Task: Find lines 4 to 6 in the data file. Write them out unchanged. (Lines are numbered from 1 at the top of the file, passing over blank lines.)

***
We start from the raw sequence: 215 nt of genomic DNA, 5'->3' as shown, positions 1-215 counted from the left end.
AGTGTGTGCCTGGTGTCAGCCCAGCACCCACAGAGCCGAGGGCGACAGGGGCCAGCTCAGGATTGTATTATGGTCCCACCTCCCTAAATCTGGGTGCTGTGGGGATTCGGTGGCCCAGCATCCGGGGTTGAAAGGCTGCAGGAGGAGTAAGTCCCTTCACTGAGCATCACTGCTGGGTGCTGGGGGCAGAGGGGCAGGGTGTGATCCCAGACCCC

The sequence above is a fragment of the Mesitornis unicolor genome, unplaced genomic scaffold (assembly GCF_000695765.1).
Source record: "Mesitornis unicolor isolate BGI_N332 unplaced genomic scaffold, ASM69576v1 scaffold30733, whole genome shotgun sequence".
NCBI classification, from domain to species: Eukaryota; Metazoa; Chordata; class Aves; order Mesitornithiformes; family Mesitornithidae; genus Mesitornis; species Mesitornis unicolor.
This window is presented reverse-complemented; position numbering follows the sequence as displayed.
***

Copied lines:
Source record: "Mesitornis unicolor isolate BGI_N332 unplaced genomic scaffold, ASM69576v1 scaffold30733, whole genome shotgun sequence".
NCBI classification, from domain to species: Eukaryota; Metazoa; Chordata; class Aves; order Mesitornithiformes; family Mesitornithidae; genus Mesitornis; species Mesitornis unicolor.
This window is presented reverse-complemented; position numbering follows the sequence as displayed.